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RE: Messier 81
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False-colour view of galaxy M81

An important part of studying celestial objects is understanding and removing the background noise.
The image presented here was created to demonstrate the power of software tools used to analyse observations by ESA's XMM-Newton of large objects like galaxies, clusters of galaxies, and supernova remnants.
 
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The Ghostly Remnants of Galaxy Interactions Uncovered in a Nearby Galaxy Group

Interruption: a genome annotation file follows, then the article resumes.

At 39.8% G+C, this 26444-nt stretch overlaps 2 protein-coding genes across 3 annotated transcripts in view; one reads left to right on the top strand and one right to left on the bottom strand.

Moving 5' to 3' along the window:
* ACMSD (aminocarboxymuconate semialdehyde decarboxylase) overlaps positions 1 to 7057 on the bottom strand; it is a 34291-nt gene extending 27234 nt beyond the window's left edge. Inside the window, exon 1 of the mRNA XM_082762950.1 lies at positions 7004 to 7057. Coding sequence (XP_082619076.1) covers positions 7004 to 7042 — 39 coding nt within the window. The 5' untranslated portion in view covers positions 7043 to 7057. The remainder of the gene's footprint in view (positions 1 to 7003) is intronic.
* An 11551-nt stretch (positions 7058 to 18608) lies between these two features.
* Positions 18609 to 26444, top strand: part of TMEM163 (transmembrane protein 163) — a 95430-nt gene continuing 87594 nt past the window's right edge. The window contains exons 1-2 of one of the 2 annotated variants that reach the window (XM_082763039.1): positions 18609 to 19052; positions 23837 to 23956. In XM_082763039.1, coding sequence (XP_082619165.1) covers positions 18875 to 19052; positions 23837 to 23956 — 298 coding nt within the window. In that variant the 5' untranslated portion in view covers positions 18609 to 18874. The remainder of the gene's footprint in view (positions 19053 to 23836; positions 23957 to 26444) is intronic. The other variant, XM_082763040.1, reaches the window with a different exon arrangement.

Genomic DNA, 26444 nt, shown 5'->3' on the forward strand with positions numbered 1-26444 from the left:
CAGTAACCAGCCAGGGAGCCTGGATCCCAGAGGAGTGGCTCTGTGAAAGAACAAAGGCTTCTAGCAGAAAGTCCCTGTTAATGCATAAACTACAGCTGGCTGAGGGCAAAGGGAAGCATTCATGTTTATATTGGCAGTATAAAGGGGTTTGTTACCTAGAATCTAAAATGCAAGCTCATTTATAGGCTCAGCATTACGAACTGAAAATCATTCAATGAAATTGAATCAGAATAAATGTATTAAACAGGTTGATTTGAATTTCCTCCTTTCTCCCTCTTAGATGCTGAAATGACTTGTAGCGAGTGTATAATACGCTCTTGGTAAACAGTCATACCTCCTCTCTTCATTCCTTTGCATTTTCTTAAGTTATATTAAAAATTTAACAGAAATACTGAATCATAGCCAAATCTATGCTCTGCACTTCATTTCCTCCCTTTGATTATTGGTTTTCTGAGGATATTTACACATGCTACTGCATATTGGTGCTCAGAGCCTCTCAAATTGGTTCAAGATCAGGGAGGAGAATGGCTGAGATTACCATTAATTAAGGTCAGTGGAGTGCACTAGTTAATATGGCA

Astronomers using the Subaru Telescope's Hyper Suprime-Cam prime-focus camera recently observed the nearby large spiral galaxy M81, together with its two brightest neighbours, M82 and NGC3077. The results of their observations are deep, super wide-field images of the galaxies and their populations of young stars. As part of a Galactic Archaeology study, the team discovered that the spatial distribution of the young stars around these galaxies follows very closely that of their distribution of neutral hydrogen. 
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NGC 3031
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NGC 3031 (also Bode's Galaxy or Messier 81) is a magnitude +6.9 spiral galaxy located 11.8 ±0.4 million light years away in the constellation Ursa Major.

The galaxy was discovered by German astronomer Johann Elert Bode at the Berlin observatory on the 31st December 1774.

The galaxy hosted Supernova 1993J